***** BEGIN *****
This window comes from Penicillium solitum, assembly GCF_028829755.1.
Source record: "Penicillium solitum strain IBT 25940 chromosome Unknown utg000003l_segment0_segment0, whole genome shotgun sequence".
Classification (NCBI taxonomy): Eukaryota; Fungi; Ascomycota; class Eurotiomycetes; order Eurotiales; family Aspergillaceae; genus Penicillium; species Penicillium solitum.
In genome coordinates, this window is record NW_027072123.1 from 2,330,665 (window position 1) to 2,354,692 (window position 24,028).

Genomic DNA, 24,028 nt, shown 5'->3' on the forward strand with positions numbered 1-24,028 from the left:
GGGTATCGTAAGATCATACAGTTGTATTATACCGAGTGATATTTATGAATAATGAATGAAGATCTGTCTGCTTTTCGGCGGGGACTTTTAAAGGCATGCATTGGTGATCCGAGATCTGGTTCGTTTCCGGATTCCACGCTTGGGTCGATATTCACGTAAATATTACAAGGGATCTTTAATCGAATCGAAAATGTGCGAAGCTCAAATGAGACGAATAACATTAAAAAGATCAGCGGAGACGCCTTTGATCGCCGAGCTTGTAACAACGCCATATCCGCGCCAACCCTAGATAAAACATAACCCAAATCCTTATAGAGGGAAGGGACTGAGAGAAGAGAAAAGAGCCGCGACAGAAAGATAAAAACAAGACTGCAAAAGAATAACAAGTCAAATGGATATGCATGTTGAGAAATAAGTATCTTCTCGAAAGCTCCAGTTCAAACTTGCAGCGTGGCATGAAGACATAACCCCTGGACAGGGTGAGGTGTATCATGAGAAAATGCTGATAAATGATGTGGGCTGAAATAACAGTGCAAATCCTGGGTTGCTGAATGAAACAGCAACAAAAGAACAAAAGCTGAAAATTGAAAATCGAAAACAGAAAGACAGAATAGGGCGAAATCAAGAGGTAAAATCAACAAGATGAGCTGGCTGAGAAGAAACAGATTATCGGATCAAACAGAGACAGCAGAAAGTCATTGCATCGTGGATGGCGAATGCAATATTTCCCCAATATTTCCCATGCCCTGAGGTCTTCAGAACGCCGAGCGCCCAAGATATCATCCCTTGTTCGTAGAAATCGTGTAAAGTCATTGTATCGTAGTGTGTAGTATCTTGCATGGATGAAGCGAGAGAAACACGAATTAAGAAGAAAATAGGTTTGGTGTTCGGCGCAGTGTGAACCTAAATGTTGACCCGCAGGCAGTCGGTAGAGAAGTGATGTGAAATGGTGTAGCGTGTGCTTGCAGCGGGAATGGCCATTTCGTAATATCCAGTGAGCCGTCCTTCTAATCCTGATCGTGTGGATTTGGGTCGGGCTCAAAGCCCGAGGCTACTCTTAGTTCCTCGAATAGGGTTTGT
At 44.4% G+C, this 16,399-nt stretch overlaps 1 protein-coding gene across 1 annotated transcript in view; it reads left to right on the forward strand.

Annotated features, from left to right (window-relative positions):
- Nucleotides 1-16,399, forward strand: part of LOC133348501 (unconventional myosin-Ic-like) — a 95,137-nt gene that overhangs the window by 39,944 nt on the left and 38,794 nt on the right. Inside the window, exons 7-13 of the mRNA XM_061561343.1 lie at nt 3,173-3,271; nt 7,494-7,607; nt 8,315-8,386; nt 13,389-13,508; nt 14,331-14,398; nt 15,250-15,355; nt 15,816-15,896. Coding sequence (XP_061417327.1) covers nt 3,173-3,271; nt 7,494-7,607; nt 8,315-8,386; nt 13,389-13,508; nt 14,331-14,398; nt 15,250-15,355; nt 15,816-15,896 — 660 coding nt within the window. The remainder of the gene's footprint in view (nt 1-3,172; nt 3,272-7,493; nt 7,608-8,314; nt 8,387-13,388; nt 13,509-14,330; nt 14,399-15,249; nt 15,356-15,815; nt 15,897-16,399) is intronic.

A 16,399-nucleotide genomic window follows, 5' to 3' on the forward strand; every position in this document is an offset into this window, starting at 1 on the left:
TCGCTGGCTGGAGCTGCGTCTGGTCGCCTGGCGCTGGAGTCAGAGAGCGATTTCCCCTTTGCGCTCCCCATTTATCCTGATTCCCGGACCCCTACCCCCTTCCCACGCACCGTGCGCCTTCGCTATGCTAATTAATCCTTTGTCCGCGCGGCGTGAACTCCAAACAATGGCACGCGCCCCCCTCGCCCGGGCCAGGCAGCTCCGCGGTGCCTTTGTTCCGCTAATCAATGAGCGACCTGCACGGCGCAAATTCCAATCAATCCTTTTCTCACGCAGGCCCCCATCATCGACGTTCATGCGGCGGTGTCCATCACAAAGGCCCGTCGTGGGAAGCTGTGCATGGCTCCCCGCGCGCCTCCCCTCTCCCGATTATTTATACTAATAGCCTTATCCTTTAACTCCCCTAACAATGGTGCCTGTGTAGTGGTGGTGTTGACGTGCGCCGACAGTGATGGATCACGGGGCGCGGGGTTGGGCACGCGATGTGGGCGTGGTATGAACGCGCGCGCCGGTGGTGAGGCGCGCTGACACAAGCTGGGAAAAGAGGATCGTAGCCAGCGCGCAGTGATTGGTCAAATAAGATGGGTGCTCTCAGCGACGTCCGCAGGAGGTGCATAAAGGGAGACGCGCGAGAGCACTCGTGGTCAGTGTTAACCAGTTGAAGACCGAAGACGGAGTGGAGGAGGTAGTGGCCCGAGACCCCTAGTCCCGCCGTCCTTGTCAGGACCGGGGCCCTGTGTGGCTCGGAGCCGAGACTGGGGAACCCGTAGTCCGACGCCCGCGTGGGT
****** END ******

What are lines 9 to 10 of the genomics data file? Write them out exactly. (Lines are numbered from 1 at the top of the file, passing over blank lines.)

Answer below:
- Nucleotides 1-16,399, forward strand: part of LOC133348501 (unconventional myosin-Ic-like) — a 95,137-nt gene that overhangs the window by 39,944 nt on the left and 38,794 nt on the right. Inside the window, exons 7-13 of the mRNA XM_061561343.1 lie at nt 3,173-3,271; nt 7,494-7,607; nt 8,315-8,386; nt 13,389-13,508; nt 14,331-14,398; nt 15,250-15,355; nt 15,816-15,896. Coding sequence (XP_061417327.1) covers nt 3,173-3,271; nt 7,494-7,607; nt 8,315-8,386; nt 13,389-13,508; nt 14,331-14,398; nt 15,250-15,355; nt 15,816-15,896 — 660 coding nt within the window. The remainder of the gene's footprint in view (nt 1-3,172; nt 3,272-7,493; nt 7,608-8,314; nt 8,387-13,388; nt 13,509-14,330; nt 14,399-15,249; nt 15,356-15,815; nt 15,897-16,399) is intronic.

A 16,399-nucleotide genomic window follows, 5' to 3' on the forward strand; every position in this document is an offset into this window, starting at 1 on the left: